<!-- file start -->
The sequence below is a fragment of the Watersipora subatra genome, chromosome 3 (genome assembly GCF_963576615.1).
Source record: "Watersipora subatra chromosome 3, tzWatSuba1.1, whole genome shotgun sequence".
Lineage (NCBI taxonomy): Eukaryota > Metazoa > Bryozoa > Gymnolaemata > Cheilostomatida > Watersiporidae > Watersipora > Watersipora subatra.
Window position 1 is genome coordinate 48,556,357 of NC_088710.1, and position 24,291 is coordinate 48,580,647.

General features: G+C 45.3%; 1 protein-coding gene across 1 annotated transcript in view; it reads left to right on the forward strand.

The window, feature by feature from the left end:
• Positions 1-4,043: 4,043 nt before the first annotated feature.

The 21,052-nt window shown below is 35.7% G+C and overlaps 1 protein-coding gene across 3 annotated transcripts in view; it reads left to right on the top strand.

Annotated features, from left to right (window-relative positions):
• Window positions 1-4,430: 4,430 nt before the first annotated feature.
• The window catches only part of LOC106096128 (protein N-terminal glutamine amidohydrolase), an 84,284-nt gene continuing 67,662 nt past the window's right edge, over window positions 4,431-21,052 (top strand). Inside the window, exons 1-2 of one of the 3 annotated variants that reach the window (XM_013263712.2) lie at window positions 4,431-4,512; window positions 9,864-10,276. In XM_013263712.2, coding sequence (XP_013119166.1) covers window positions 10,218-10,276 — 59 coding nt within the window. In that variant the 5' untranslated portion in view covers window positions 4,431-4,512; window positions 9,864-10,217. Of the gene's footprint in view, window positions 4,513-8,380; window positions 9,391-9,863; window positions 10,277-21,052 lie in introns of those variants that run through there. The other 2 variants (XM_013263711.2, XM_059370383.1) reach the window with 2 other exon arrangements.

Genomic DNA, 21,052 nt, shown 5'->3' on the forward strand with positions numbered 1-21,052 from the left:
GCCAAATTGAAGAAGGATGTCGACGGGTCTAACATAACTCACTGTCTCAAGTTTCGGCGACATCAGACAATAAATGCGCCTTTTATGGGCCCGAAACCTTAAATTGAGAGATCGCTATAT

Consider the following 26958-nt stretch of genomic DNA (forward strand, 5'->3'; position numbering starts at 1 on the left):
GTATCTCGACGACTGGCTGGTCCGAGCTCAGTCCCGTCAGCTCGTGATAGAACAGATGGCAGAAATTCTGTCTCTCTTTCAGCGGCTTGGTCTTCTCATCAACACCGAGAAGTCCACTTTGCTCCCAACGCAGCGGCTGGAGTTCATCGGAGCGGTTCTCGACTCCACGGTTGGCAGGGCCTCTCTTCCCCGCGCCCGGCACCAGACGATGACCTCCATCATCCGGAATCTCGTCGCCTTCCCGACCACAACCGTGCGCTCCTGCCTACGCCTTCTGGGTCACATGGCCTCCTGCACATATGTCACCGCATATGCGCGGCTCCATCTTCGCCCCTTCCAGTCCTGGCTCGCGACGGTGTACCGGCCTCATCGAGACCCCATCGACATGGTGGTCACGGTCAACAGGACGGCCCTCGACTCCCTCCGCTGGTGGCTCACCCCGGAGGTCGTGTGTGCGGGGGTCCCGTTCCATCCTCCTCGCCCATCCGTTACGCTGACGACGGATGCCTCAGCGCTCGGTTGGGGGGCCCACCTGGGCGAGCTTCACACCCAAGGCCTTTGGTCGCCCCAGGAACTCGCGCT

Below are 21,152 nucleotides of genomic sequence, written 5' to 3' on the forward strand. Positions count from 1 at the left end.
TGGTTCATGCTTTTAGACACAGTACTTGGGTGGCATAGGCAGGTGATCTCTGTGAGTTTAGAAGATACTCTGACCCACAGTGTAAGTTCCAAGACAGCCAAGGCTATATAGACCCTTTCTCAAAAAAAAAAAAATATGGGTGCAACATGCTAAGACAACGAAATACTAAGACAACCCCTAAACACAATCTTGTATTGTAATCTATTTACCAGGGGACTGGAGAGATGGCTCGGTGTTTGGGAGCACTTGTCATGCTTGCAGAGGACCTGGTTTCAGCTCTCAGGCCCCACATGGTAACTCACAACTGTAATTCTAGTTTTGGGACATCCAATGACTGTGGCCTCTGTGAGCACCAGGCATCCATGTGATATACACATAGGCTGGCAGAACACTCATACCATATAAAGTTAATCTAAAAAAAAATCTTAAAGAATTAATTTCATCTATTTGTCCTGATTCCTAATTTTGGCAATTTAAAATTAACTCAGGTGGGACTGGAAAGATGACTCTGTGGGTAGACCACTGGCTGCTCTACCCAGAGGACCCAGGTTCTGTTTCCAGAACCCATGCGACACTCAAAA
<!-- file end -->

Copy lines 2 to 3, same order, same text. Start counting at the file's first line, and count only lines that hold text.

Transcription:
Source record: "Watersipora subatra chromosome 3, tzWatSuba1.1, whole genome shotgun sequence".
Lineage (NCBI taxonomy): Eukaryota > Metazoa > Bryozoa > Gymnolaemata > Cheilostomatida > Watersiporidae > Watersipora > Watersipora subatra.